New at L.A. County Jail: inmates serve half sentences

The budget crunch has forced the L.A. County Sheriff's Department to release nonviolent offenders from the county jail after serving just 50 percent of their sentences, rather than 80 percent, which used to be the norm.

Nick Ut/AP
L.A. County Sheriff Lee Baca speaks at a news conference Feb. 17. The L.A. County Jail has begun releasing nonviolent offenders after they've served 50 percent of their sentences.

“I already didn’t feel safe in my own neighborhood,” says lifetime Sherman Oaks resident Ron Sorrentino. “Now this … it’s not good.”

L.A. County Sheriff Lee Baca released 343 nonviolent offenders from the county jail system this week, well before they had served their full sentences. The Sheriff’s Department says that budget cuts have forced changes to a longtime policy requiring inmates to serve at least 80 percent of their time before release. Now, those jailed for crimes such as check kiting, petty theft, and drunk driving will serve just 50 percent of their sentences.

Law enforcement is crying out louder than citizens like Sorrentino, analysts say.

“Cops know that many people serving time for nonviolent offenses may also have committed violent crimes for which they did not get caught. And even the nonviolent offenses are worrisome,” says Jack Pitney, political scientist at Claremont McKenna College. “Petty theft may not be so petty if the victim is a poor person. Drunk driving can kill people. More important, early release undermines deterrence.”

Los Angeles County Supervisor Michael Antonovich says the plan makes a mockery of the criminal justice system. "Criminals are sent to jail to serve time for a crime," he said this week. "It's not a merry-go-round ride back to the streets."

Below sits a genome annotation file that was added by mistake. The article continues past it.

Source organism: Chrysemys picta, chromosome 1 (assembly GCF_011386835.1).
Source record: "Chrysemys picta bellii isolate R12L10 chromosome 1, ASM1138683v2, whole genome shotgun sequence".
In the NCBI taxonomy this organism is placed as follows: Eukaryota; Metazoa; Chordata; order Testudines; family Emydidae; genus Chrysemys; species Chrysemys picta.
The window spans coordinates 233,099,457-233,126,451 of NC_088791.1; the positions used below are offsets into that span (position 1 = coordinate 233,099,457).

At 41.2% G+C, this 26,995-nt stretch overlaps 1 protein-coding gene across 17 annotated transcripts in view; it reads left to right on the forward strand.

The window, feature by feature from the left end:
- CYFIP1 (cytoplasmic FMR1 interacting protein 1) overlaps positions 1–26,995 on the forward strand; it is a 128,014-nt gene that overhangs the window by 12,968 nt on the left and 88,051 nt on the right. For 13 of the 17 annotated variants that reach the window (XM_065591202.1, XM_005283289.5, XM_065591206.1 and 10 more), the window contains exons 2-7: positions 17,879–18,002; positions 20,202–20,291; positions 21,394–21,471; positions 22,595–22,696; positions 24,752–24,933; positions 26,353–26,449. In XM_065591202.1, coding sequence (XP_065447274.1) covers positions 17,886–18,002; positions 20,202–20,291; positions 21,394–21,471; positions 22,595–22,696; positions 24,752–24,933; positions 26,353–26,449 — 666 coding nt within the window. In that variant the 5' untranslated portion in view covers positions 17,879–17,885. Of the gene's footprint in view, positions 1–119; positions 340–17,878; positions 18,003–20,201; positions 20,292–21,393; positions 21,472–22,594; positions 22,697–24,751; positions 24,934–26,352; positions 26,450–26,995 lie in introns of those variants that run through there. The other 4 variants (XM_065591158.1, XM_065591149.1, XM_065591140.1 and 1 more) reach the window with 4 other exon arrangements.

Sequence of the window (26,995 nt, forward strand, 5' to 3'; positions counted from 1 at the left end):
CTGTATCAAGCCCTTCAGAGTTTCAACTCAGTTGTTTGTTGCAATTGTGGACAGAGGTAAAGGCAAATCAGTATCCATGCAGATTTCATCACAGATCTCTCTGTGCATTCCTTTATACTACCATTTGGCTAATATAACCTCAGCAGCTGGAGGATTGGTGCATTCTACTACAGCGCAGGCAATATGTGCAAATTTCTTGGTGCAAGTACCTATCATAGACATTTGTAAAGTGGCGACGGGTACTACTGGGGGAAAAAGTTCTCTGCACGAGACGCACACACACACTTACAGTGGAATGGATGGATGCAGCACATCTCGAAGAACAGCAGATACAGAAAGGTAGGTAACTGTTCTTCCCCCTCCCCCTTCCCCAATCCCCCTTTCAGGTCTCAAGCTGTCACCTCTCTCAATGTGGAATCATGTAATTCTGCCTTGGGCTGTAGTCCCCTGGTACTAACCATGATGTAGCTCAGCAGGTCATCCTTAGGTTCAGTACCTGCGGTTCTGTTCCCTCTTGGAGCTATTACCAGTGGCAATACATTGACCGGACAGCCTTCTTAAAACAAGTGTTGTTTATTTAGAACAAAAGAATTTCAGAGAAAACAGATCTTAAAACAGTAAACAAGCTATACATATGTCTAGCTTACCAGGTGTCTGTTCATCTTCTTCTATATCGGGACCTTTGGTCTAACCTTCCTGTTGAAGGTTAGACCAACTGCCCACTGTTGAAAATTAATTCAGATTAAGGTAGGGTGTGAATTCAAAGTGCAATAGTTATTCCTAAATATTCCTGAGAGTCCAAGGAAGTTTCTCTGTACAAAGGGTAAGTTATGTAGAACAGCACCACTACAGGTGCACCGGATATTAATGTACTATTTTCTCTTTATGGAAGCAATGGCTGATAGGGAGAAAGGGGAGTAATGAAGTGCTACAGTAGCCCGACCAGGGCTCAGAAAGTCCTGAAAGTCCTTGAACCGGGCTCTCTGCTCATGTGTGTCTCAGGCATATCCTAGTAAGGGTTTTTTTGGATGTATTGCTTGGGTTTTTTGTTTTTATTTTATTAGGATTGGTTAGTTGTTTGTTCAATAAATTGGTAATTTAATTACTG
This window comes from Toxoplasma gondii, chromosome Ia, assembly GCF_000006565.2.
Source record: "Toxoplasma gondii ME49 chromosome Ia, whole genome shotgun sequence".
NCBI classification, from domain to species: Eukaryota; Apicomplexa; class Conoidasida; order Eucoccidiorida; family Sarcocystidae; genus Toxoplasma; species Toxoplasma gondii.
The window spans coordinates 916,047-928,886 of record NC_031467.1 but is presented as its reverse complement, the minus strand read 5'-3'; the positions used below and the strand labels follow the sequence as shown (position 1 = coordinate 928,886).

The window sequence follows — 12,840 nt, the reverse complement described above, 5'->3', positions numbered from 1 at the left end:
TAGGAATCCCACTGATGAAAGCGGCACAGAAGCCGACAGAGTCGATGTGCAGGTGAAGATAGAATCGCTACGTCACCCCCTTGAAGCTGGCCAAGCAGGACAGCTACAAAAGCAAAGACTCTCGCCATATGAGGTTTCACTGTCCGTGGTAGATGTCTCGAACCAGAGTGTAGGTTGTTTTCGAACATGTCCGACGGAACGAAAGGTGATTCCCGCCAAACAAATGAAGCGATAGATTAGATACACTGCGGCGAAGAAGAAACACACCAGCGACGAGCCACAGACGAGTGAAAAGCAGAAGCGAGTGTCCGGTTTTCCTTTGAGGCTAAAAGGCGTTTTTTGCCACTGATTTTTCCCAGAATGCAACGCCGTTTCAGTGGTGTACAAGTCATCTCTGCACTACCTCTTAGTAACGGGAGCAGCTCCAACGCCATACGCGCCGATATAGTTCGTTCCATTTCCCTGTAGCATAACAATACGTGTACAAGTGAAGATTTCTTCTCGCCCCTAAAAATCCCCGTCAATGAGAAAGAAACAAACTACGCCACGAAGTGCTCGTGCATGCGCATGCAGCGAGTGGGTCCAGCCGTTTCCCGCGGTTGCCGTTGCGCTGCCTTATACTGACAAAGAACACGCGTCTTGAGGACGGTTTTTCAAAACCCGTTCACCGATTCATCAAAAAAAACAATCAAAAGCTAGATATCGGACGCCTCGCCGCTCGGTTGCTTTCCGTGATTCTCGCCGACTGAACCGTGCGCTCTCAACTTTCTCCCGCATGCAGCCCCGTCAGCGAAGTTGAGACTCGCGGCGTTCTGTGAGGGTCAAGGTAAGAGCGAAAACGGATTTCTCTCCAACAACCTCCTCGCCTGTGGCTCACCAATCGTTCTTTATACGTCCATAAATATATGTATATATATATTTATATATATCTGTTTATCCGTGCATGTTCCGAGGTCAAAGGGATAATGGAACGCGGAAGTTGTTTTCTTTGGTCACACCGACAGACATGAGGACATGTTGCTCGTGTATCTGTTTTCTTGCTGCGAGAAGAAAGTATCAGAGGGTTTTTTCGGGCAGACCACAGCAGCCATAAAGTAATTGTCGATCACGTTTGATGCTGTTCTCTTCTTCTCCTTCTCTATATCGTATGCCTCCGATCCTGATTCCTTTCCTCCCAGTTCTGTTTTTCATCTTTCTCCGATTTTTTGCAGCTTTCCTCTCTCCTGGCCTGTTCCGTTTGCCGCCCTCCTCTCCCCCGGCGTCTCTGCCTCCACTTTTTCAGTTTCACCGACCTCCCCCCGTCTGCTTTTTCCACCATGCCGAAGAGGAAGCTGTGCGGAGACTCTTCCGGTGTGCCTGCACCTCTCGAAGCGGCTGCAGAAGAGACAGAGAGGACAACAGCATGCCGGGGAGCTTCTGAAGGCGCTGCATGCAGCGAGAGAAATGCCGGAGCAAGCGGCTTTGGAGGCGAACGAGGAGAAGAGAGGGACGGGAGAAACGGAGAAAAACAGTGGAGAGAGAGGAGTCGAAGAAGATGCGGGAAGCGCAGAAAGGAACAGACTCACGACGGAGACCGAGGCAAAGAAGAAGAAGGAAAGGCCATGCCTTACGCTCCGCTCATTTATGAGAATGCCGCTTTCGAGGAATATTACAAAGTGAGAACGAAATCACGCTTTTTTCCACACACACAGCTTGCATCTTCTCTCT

But other analysts say the state is in such bad financial straits that there doesn’t seem to be any alternative.

“Counties are so bad off that some of them might be declaring bankruptcy soon,” says Barbara O’Connor, director of the Institute for the Study of Politics and Media at Sacramento State University.

“Education – which is state and federally funded – is hands off, so [counties] end up going for health and prisons. It’s not a good idea to let violent criminals out early, but what are you going to do?”

Ms. O'Connor says Gov. Arnold Schwarzenegger has proposed letting out only the older criminals who are less of a risk – because they are in their 70s and 80s – or moving them to less expensive facilities. The state trimmed $60 billion from its budget last year, only to face another $20 billion in cuts this year.

Schwarzenegger has also suggested privatizing the prison system, or sending inmates to other states where incarceration is cheaper. But O’Connor says the The California Correctional Peace Officers Association (CCPOA) – the state prison guards' union – is so powerful that such ideas don’t get the traction they might otherwise.

“They are one of the most powerful unions in the state and they resist systemic change,” she says. “They are also a very wealthy contributor to Democrats.”

In the meantime, the public sense of peace is what is interrupted, analysts say. A recent early-release prisoner in Northern California committed both rape and murder.

The Sheriff's department contends that only the least violent offenders are released early, but Supervisor Antonovich urges caution on that point. "Many of the supposedly low-risk inmates have pleaded down from more serious offenses," he said.

“This is the fear generated when you let younger, violent criminals out,” says O’Connor. “The whole issue is part of the larger chess game of systemic reform needed in California.” She notes that one proposal now on the table would keep a lot more of the money at the regional level and prohibit the state from dipping into funds aimed for cities and counties. That in turn, would take the pressure off of counties to make cutbacks like these.

The L.A. Country Sheriff, the largest sheriff's department in the US, is considering another $128 million in cuts over the next 16 months from its nearly $1.3 billion general fund budget. About half of that savings would come from reductions in overtime and closing parts or all of some jails.

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